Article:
"Well, sort of," said Natsumi. "A sempai from school invited a whole bunch of us. We're going to meet up and change at her place, and then we'll hand out candies and have a costume party. She says there're kids every year, from the apartment buildings along the block."
"Have fun," Paul said. "Take care."
"Hai!" The door closed.
"Feeding sugar to ungrateful little brats," Ban said. Ginji squeaked.
"Ban-chan, don't move! I can't see if you move."
"Ch'! What the hell do you need me to sit here for? You know what I look like."
"It's not the same," Ginji said seriously, and applied himself to the last jack-o'-lantern. Ban sighed and leant back in his seat, reaching into his pocket for his cigarettes. He glanced at the jack-o'-lanterns on the counter: the candles in them had already been changed once, and one of them had burnt out again. The café window was a square of darkness and blurry reflections, outside world invisible.
It was hardly unexpected, he supposed, that the end of the day should provide him with a sense of futility; considering that he'd spent the entirety of said day sitting in the Honky Tonk and going nowhere. Life at a standstill, with pumpkins.
Better than running, though. He'd given that up, and figured he wouldn't ever miss it.
The door chime tinkled.
"Forgot something?" Paul said, then looked up from his paper and paused. "Ah, sorry. Welcome. What can I do for you?"
"I'm just here for the maps we talked about last time, Paul-san," Himiko said, dropping the furred hood of her mantle. "I—" She made a muffled sound of surprise, hand flying up to her lips.
"I'm sorry," she said after a moment. "That thing, it... what is it?"
"Bad for business is what it is," Paul said mournfully. "I've got what you want, just give me a sec."
"Lovely costume, by the way," Paul said, and disappeared in back. Ginji gazed, eyes childishly wide.
"Is that really a Halloween costume, Himiko-chan? Are you supposed to be a princess?"
Himiko smiled – involuntarily, a little uncertainly – and adjusted the fall of her antique rose silk pannier skirt. "Not really," she said. "I'm on a job and they said it was going to be a... What do you think you're looking at?"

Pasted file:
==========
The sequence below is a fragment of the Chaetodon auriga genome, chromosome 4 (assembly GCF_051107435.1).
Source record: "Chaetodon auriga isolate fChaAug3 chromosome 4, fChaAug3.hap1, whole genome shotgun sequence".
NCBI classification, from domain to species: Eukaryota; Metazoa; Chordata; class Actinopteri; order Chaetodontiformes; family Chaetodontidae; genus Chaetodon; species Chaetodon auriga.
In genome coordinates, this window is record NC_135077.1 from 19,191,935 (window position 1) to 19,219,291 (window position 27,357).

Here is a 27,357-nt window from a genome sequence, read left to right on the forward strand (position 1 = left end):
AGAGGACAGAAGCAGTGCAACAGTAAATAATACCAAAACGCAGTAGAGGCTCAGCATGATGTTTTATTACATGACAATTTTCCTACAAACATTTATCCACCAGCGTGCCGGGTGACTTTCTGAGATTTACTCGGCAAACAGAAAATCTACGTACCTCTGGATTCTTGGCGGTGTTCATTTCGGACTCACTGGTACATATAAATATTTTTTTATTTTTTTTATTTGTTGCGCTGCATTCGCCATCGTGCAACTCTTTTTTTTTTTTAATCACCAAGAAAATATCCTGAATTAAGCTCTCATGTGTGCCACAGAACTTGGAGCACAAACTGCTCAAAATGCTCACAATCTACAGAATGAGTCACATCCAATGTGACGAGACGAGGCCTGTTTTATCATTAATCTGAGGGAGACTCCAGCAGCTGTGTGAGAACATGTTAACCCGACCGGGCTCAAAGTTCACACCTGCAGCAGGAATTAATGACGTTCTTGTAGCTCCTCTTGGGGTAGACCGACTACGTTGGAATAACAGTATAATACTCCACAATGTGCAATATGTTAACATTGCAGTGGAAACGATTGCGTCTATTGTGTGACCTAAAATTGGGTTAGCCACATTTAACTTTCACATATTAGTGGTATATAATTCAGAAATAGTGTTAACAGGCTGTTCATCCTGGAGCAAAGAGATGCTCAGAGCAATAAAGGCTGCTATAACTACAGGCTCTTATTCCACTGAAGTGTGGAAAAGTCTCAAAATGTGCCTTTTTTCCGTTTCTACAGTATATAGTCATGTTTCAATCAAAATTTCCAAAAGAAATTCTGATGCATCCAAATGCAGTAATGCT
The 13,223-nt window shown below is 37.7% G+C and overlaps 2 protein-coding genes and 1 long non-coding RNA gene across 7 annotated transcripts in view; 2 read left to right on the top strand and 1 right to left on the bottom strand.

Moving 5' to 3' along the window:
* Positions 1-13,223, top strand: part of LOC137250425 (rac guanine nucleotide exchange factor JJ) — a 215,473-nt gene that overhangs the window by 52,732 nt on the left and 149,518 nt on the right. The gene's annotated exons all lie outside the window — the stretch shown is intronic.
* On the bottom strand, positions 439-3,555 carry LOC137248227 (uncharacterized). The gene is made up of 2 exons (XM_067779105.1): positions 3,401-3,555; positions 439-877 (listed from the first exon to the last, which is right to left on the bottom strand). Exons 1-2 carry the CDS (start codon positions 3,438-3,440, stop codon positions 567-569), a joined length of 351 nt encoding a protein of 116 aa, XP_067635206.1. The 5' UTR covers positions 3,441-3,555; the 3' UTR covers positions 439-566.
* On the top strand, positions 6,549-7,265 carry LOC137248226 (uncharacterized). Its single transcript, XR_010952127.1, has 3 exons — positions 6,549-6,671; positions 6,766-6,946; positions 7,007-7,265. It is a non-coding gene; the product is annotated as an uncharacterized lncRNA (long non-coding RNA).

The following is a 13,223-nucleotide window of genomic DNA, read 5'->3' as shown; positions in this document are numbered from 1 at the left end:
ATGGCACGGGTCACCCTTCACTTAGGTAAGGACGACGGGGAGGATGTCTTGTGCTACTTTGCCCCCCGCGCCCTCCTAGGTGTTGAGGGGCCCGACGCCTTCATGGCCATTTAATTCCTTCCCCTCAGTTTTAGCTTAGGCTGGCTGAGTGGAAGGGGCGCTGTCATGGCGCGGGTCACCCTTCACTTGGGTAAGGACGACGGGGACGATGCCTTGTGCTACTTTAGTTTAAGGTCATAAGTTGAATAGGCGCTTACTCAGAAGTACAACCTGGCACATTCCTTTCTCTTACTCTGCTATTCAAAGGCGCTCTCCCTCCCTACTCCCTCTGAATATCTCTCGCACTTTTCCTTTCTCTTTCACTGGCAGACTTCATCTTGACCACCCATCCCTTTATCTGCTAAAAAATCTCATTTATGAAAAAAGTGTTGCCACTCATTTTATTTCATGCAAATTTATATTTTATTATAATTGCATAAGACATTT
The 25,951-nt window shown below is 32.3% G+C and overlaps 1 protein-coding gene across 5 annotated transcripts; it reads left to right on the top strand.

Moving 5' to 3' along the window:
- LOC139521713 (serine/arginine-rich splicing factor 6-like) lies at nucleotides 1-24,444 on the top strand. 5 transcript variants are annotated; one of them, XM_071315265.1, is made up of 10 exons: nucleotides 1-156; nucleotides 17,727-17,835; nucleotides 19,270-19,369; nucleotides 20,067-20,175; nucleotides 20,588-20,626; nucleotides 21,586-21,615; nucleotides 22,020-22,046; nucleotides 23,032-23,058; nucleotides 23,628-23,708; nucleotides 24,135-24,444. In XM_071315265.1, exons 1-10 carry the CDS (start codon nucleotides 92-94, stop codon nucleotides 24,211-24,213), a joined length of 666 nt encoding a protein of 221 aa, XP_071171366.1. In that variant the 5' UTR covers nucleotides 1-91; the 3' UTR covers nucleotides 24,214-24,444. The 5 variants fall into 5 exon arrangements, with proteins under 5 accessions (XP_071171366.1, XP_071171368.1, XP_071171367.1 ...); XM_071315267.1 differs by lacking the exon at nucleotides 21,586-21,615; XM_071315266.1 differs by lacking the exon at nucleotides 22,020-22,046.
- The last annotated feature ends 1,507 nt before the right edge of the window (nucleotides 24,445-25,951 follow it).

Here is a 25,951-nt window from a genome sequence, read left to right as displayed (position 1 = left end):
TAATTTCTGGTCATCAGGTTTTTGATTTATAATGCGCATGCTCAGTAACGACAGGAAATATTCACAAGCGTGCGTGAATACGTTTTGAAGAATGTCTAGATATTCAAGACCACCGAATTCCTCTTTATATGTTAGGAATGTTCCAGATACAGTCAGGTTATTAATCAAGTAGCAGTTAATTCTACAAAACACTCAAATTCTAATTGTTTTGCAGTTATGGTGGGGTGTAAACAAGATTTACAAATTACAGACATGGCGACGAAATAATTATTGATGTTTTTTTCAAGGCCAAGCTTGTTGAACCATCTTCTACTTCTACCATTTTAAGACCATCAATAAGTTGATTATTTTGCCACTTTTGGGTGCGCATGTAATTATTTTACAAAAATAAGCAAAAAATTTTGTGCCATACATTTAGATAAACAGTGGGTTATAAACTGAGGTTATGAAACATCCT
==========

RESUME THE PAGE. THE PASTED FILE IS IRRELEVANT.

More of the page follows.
"Nothing much to start off with," Ban said, grinning. "They do wonders, don't they? Those Louis-the-fifteenth corset-and-bodice numbers."
"They're practically at your chin, Himiko. Must be worth your while having to go through doors sideways."
Himiko glared at him. "This is for work purposes."
"Suuure it is. What kind of work?"
"Ahem," Paul interjected discreetly, poking his head out from the back room. Himiko sniffed and followed him without another word.
"Well," Ban said, "that was fun." Ginji wrinkled his nose at him disapprovingly.
"Don't be mean, Ban-chan. Himiko-chan looks really nice in that dress."
"Yeah, well," Ban said, "no use in letting her get a swelled head about it, is there? Oi, Clayman!"
"Evening, you two," Clayman said, letting the door swing shut behind her. She was dressed all in pale silvery-green: frock coat and stockings and buckled heels, a froth of lace at her wrists. Even the feathers falling over the brim of her felt hat were white and green. Ban peered at her over the top of his glasses, cigarette halfway to his lips.
"Let me guess," he said. "Work?"
"The Valendian ambassador's annual Halloween costume ball," Clayman said, smiling. "So, yes, in a manner of speaking. The business side of art is all networking, and hobnobbing with European contacts is – goodness. What is that? It's magnificent." Ban's mouth fell open.
"It's a jack-o'-lantern," Ginji said. "Um. We think, anyway. Akabane-san sort of dropped by and made it."
"Really? It's supposed to be a jack-o'-lantern?"
Clayman removed one silken glove and ran her finger over the sculpture's unpleasantly squamous surface. The Get Backers shuddered involuntarily.